Chris Matthews gets it wrong -- again

From the Kennedy assassination to the Clinton impeachment to the Bush war, the Washington media elite has been consistently boneheaded.

Published May 28, 2007 12:00PM (EDT)

I have a Chris Matthews problem. I want to like the guy, and in fact, in person I do. Years ago, I met Chris at the San Francisco Examiner, where he broke into journalism after serving as a congressional aide for Tip O'Neill. He was the Washington columnist for the Examiner, where I worked as the editor of the Sunday magazine, and I occasionally assigned him political features. Chris is an utterly charming guy to hang out with, a voluble and genial political junkie, in that Irish-American way, who can babble away forever on the ins and outs of the great electoral game. The problem with Chris, I found out, is that when you try to edit this babble, you quickly discover there is not much there, except for the fleeting Beltway wisdom of the moment. I discovered you don't go to Chris for deep thoughts -- he's a skitter-across-the surface, ADD kind of guy, with a knack for channeling the insta-commentary of the bars on Capitol Hill.

This sort of Washington chatter is fine when it comes to jawing about polls and campaign personalities and other ephemera. But when it comes to the major issues of our day, Beltway pundits like Matthews -- and the guests he stocks his show with -- have been consistently wrong, again and again and again.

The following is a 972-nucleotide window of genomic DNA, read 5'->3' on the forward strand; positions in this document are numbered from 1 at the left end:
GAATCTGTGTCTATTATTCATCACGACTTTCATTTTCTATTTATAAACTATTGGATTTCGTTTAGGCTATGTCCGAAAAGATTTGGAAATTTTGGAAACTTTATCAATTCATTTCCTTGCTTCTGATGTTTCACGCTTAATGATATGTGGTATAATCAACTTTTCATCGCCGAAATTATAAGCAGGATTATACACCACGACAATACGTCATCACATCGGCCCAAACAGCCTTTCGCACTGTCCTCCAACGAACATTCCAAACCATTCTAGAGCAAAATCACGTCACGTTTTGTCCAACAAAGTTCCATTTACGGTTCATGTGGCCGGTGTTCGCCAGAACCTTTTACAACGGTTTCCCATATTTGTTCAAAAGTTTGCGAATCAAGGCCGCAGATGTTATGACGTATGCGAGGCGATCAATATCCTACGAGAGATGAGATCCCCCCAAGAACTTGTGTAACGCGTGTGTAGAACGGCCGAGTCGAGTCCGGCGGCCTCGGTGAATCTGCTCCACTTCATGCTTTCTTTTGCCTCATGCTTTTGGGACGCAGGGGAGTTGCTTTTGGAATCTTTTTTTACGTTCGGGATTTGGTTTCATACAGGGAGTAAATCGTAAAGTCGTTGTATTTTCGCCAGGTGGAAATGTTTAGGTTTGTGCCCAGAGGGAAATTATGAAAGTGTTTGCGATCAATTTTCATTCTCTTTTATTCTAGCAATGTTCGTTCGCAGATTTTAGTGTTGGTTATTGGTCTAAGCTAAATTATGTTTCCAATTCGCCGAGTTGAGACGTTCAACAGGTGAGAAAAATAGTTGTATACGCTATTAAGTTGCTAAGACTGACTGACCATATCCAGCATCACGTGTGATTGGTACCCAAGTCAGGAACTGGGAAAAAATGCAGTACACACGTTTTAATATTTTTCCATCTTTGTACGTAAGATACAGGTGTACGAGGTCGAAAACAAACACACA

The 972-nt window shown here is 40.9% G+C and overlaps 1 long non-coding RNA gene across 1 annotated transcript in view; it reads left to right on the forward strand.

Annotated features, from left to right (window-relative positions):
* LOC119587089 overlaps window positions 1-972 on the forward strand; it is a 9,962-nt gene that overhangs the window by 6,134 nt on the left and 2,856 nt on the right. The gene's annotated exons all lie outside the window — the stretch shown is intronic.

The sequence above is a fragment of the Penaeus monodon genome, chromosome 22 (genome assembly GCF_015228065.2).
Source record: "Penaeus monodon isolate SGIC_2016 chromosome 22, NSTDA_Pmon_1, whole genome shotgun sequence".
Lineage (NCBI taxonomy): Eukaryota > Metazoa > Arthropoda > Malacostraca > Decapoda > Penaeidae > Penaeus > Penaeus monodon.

When lynching Bill Clinton for a consensual sex act was all the rage in Beltway circles, Chris was among those baying the loudest for his blood. When Iraq seemed like a cakewalk, Matthews got all weak in the knees over Bush in his flight suit. (Of course, when the war didn't look like such a slam dunk, he shifted with the political winds.)

Matthews revealed more of his bone-headed Beltway-think on Sunday, when he devoted a segment of his CNBC talk show to the book by his "friend David Talbot." (Note to Chris: "friends" don't blackjack friends on national television without giving their pals a chance to respond.) Turning to his panel -- which included the inevitable Howard Fineman and Gloria Borger -- Matthews puzzled aloud how any journalist in his right mind could question the Warren Report. He suggested that I just couldn't accept the fact that "a loser like Oswald can kill a Kennedy." This prompted equally inane musings from Fineman about how assassination is the "price we pay for living in the chaos of democracy." And Borger offered something about the American need to believe in "grand conspiracies" rather than accepting the fact that JFK was "felled by a confederacy of dunces." Whatever that meant. But the most idiotic remark was offered up by another of my "friends" (in the way that word is loosely used in Washington) -- Andrew Sullivan. He revealed that he was only 3 months old when JFK was killed, and his generation just doesn't really give a damn about the assassination.